For a film that opens with a nuclear plant threatening meltdown and jumps about all over the world from LA to Jakarta, Blackhat is not afraid to go small. Incredibly small in fact, as Michael Mann takes us deep into the inner workings of a series of computers, with circuit boards looking like microscopic cities, the data they process visible as waves of light. It’s Mann’s first film since 2009’s Public Enemies, and the subject matter of high-end hacking allows him to deploy many of his favourite tricks. His love of grids plays perfectly into some very impressive visuals, bringing lines of code to exciting life as they zip around cyberspace, and the globetrotting action is typically faultless.
The highly contemporary plot (made brilliantly relevant by the major hacking scandals of the last year) also means that Mann’s love of digital film-making feels right at home here, making no attempt to look like film. The result has put some people off the film, and close-ups focusing on the actors can look odd, with their faces looking almost stretched to fill the screen, but it’s absolutely worth the occasional jarring moment. No other director can make their night skies look quite like Mann’s, and his techniques really come to fruition in the neon-soaked streets of Hong Kong.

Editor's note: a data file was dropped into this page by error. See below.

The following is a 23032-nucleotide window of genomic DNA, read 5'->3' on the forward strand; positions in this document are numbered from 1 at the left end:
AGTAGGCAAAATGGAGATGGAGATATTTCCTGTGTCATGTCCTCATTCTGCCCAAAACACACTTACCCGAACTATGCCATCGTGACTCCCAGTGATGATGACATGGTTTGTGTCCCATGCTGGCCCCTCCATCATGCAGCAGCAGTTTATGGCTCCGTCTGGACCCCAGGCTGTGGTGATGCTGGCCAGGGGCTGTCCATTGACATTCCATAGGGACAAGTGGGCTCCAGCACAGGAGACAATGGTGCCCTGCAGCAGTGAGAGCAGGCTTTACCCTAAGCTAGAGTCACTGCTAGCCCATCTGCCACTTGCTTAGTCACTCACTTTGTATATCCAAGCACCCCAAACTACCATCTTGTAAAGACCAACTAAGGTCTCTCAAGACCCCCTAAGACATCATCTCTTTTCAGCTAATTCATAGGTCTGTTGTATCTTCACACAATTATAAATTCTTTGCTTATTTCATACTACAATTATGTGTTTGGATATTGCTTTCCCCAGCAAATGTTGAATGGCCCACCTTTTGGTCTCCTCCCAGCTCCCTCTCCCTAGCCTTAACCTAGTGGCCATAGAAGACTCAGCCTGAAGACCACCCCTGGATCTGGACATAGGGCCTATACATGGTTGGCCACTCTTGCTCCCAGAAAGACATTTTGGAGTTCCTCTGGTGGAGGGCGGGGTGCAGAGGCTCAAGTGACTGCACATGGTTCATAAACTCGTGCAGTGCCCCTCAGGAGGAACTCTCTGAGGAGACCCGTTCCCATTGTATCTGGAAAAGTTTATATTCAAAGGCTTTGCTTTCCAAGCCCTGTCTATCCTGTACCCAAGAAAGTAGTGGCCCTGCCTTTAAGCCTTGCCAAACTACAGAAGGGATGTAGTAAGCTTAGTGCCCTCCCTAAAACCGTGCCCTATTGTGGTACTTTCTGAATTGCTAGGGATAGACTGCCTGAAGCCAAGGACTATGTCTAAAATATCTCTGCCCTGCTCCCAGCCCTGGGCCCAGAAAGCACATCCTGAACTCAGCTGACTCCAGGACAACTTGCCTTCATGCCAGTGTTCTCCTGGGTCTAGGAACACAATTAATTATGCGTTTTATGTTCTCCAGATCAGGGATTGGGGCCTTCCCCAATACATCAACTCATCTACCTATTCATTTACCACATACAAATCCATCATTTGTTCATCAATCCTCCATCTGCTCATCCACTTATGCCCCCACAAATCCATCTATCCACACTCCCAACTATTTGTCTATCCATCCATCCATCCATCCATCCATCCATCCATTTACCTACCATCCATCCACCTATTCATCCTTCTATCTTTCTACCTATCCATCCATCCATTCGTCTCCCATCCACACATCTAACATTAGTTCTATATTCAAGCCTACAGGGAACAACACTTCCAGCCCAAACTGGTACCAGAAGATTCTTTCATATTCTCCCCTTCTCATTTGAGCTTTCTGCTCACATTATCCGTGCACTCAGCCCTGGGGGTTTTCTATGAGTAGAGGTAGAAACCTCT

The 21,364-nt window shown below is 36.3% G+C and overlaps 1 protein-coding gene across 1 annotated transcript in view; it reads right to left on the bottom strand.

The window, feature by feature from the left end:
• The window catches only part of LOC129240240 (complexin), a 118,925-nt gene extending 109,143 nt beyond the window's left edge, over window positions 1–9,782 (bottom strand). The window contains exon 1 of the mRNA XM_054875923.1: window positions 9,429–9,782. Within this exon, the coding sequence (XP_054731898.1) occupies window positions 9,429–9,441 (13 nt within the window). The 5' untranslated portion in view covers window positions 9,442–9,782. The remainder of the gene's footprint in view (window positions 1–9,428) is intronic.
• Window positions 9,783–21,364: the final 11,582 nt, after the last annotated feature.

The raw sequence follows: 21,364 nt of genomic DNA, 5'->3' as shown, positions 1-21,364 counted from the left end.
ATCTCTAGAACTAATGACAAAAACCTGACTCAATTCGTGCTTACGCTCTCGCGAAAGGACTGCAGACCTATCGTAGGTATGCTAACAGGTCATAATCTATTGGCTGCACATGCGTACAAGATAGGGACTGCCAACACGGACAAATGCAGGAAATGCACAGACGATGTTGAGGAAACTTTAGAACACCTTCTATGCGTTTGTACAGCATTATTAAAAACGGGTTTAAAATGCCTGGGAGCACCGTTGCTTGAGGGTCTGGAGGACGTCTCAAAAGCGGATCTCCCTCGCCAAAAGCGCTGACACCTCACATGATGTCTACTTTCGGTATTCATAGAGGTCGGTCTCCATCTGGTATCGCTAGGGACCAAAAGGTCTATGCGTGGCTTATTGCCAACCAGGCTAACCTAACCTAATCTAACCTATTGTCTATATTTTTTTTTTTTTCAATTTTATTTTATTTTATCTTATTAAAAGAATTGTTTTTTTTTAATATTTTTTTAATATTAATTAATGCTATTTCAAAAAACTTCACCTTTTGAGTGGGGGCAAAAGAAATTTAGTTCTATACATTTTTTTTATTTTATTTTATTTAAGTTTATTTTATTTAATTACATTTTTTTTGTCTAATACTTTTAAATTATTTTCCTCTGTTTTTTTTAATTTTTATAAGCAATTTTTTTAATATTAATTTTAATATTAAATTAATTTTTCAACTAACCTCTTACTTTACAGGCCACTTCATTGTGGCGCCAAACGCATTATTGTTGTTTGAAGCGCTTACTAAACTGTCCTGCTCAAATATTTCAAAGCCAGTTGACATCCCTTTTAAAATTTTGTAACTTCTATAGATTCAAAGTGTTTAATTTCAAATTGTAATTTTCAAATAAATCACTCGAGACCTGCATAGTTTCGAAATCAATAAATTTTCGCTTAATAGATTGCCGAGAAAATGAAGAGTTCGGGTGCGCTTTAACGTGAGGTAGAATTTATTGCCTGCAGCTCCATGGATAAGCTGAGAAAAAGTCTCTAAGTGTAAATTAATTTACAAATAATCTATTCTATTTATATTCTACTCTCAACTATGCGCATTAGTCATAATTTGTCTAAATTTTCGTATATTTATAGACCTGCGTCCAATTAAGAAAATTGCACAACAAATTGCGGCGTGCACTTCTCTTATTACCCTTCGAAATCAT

Chris Hemsworth plays Nicholas Hathaway, a brilliant hacker imprisoned for a cyber attack on a series of banks. Furloughed so he can help track down the mysterious villain – a ‘blackhat’ hacker – behind the nuclear disaster, he teams up with a Chinese attaché led by Captain Chen (Leehom Wang), in one of the most authentic takes on virtual warfare ever put on screen. Obviously meticulously researched, and presenting the lead hacker as more than a fat nerd cliché, Blackhat goes some way to righting the many wrongs committed by Hollywood in this genre.
The film has its problems, with first time writer Morgan Foehl occasionally hitting on some very clunky dialogue, and only Viola Davis, as FBI agent Carol Bennett, gives anything more than a functional performance. The nebulous and underdeveloped (there’s no Heat-style back and forth here) villain also made for a final showdown where it’s hard to feel fully invested in the character’s fate. However, when any lack of substance threatens to derail the film, Mann’s impeccable style saves it. From some truly unique visuals in every scene to thrilling action scenes with real weight and energy behind them, Blackhat gives fans of Michael Mann almost everything they could hope for.